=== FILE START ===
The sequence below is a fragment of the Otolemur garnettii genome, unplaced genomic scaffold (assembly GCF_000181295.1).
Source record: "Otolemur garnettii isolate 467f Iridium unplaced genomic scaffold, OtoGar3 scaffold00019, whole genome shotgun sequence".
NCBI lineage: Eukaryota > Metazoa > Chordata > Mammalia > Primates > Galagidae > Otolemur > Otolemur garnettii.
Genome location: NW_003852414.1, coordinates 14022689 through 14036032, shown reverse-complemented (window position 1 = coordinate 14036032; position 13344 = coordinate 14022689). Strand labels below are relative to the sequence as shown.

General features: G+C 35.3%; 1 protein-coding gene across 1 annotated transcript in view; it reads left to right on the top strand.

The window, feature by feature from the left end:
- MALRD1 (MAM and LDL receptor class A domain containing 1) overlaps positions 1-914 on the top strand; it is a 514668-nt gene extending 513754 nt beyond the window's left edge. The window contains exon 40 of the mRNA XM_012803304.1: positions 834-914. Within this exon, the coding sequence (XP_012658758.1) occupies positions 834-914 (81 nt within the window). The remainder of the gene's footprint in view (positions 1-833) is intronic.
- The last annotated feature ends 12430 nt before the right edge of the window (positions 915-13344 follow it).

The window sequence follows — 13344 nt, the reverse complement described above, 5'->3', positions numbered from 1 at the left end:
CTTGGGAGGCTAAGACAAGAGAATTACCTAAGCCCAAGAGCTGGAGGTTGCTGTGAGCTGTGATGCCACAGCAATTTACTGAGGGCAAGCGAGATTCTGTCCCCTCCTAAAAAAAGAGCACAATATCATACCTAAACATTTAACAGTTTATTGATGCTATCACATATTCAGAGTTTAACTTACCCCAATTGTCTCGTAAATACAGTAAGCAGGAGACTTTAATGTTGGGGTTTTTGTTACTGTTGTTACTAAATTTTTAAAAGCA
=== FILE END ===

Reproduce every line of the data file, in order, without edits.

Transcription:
The sequence below is a fragment of the Otolemur garnettii genome, unplaced genomic scaffold (assembly GCF_000181295.1).
Source record: "Otolemur garnettii isolate 467f Iridium unplaced genomic scaffold, OtoGar3 scaffold00019, whole genome shotgun sequence".
NCBI lineage: Eukaryota > Metazoa > Chordata > Mammalia > Primates > Galagidae > Otolemur > Otolemur garnettii.
Genome location: NW_003852414.1, coordinates 14022689 through 14036032, shown reverse-complemented (window position 1 = coordinate 14036032; position 13344 = coordinate 14022689). Strand labels below are relative to the sequence as shown.

General features: G+C 35.3%; 1 protein-coding gene across 1 annotated transcript in view; it reads left to right on the top strand.

The window, feature by feature from the left end:
- MALRD1 (MAM and LDL receptor class A domain containing 1) overlaps positions 1-914 on the top strand; it is a 514668-nt gene extending 513754 nt beyond the window's left edge. The window contains exon 40 of the mRNA XM_012803304.1: positions 834-914. Within this exon, the coding sequence (XP_012658758.1) occupies positions 834-914 (81 nt within the window). The remainder of the gene's footprint in view (positions 1-833) is intronic.
- The last annotated feature ends 12430 nt before the right edge of the window (positions 915-13344 follow it).

The window sequence follows — 13344 nt, the reverse complement described above, 5'->3', positions numbered from 1 at the left end:
CTTGGGAGGCTAAGACAAGAGAATTACCTAAGCCCAAGAGCTGGAGGTTGCTGTGAGCTGTGATGCCACAGCAATTTACTGAGGGCAAGCGAGATTCTGTCCCCTCCTAAAAAAAGAGCACAATATCATACCTAAACATTTAACAGTTTATTGATGCTATCACATATTCAGAGTTTAACTTACCCCAATTGTCTCGTAAATACAGTAAGCAGGAGACTTTAATGTTGGGGTTTTTGTTACTGTTGTTACTAAATTTTTAAAAGCA